• Weighted average: Used as an alternative to minimum, these can be used when an organization is trying to investigate and understand the value that each variable brings to the equation.

Once an organization has evaluated all objective and subjective data quality metrics, they can move on to taking measures that will help streamline their processes. Taking time to look at processes and make objective decisions is a waste of time unless the actions taken are effective and consistently carried out.

How to Improve Data Quality

For any organization, improving data quality is about the right mix of qualified people, intelligent processes and accurate technologies. All this, combined with a proactive top-level management can help improve data quality substantially.

Data Quality Dimensions

When working on improving the quality of data, the main task is to work on enhancing the range of data quality dimensions. The most addressed dimension is that of uniqueness of the master customer data. This database often suffers from duplication where two or more input rows may have the same data of an entity (being the customer). There are numerous ways to ensure that data is not duplicated—at entry point as well as with deduplication techniques of data already stored in databases.

In the case of product master data, the uniqueness dimension is not a large issue to contend with. Rather, it is that of completeness. The primary reason for lack of completeness is that different product categories will have varying requirements and not all of these are filled in. In many cases, the conformity of product data bears direct relation to locations, for example unit measures. While the USA measures length in inches, the rest of the world measures in centimetres.

Working on master data for location comes with the issue of a lack of consistent entry template. With so many varying formats used across the world, standardizing inputs can be extremely difficult.

Aspects to Consider on Intersections

At some point, location and customer domains are going to intersect and the dimension of precision is going to be hard to maintain. This is because different use cases utilize different precision dimensions for location.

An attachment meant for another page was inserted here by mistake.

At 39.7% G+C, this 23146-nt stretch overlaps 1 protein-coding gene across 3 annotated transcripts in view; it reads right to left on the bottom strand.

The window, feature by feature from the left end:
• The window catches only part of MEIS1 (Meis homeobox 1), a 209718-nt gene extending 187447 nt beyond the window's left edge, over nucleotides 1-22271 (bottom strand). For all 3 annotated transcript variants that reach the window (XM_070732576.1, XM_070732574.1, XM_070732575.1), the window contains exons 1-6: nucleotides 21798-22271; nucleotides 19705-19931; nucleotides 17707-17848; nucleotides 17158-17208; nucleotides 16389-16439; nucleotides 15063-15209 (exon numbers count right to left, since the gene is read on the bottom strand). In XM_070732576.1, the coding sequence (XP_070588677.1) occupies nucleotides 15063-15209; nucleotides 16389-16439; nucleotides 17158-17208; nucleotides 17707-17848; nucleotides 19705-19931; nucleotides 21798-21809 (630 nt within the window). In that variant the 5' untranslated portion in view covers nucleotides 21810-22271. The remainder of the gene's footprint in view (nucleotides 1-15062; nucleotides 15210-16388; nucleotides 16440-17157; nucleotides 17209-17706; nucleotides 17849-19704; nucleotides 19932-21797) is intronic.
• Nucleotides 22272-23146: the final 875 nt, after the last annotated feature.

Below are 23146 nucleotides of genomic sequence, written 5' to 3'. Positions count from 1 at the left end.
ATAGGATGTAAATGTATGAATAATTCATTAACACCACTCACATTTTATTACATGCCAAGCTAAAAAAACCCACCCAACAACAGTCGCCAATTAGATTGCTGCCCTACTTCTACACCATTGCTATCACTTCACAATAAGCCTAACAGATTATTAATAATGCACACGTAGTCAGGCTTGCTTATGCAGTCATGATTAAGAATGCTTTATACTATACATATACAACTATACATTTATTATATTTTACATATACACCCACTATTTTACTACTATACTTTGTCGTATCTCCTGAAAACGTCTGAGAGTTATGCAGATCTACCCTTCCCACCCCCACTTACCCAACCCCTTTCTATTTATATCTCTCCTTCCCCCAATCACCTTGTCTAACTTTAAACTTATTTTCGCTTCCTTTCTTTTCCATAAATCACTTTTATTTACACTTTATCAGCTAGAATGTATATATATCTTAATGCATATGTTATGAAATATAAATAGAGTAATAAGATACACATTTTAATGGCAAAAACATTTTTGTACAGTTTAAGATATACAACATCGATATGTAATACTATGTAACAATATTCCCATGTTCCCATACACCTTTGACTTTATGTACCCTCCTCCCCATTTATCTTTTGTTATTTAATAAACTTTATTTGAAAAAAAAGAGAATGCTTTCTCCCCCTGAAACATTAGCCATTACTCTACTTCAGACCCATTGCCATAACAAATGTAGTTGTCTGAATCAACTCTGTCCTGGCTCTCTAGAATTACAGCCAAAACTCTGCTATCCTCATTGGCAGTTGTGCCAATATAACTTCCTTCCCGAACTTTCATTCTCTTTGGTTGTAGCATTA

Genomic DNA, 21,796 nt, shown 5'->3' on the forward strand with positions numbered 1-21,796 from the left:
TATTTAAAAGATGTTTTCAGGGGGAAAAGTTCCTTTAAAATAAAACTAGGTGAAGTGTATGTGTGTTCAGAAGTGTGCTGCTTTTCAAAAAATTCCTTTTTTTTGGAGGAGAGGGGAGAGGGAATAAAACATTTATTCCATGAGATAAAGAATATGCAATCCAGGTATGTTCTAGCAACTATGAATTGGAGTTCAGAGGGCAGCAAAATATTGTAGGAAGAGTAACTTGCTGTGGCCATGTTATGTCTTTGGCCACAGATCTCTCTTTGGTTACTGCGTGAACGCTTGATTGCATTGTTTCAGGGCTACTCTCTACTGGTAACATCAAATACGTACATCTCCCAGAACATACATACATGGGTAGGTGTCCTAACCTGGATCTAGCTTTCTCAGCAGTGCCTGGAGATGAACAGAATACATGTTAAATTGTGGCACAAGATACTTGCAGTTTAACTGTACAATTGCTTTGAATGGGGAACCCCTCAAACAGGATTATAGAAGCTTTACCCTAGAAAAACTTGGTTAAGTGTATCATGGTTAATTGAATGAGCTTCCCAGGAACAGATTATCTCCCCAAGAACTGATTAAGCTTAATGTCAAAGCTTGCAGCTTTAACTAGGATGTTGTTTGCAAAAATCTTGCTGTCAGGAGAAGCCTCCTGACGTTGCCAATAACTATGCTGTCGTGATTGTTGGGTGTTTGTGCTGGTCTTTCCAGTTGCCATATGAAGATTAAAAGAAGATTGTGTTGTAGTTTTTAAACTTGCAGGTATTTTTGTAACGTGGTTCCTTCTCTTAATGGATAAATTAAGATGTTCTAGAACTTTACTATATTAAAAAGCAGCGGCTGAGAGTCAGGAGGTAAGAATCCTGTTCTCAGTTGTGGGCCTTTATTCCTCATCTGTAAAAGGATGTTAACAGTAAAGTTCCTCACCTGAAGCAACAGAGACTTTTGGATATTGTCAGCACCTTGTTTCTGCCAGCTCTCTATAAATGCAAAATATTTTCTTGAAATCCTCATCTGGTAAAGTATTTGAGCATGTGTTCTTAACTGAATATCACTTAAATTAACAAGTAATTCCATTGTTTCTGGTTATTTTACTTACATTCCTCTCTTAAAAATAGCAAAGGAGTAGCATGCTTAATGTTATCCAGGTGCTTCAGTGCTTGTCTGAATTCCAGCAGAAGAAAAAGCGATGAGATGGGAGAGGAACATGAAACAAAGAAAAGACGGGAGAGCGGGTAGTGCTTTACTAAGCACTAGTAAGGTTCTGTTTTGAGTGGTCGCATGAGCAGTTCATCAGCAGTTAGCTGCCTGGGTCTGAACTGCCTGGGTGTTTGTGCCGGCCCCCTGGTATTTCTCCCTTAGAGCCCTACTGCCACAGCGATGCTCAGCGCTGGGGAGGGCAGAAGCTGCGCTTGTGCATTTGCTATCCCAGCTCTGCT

To allow this intersection to happen successfully, it is important to understand customer desires, based on which relevant details of a product can be shared with them. This will help with the intersection of customer and product master data domains.

Six Primary Dimensions to Base Data Quality Standards

These standards can vary from one project to another, but the base should generally remain the same. High quality data will always have these six basic standards.

  1. Comprehensiveness: Look into what essential fields need to be filled in for a dataset to be considered complete. In the case of a customer database—name and address will be an absolute must, but depending on the product or service, gender may not be. Increasingly, removing Mr/Mrs/Ms is being raised, to not only be more inclusive to those who don’t fit in any one category, but because it’s simply not necessary to know.
  2. Consistency: Ensure that all iterations of any piece of data is the same across any report, analyses results, or spreadsheets that are being made and used. Look for inconsistencies as these can lead to bad quality data going forward. Good software should help remove or identify inconsistencies.
  3. Accuracy: Consistency is necessary to ensure a singular value across all channels. Accuracy, on the other hand, deals with those values being correct and reflective of the reality that the data represents. If this is a problem, use of robotics to enter data can remove human error.
  4. Format: Ensuring that data entry formats are consistent has to be the cornerstone of inputting data. Create a singular format and stick to it, for even the tiniest of details such as manufacturing year. American or English date format? All capitalization?
  5. Timeframe: The effectiveness of any data is how current and relevant it is at the time it is pulled up for use by the end-user. When data is current, available to decision-makers at the right time, and is the most up-to-date version of itself, timeliness can be assured.
  6. Integrity: This is a criteria that ascertains whether a dataset is in compliance with the rules and standards that are set by the organization. Missing values can disrupt the efficacy of data.

Ensuring that these dimensions are clearly adhered to will give organizations data sets that are accurate, high quality, and indispensable for quality decision-making.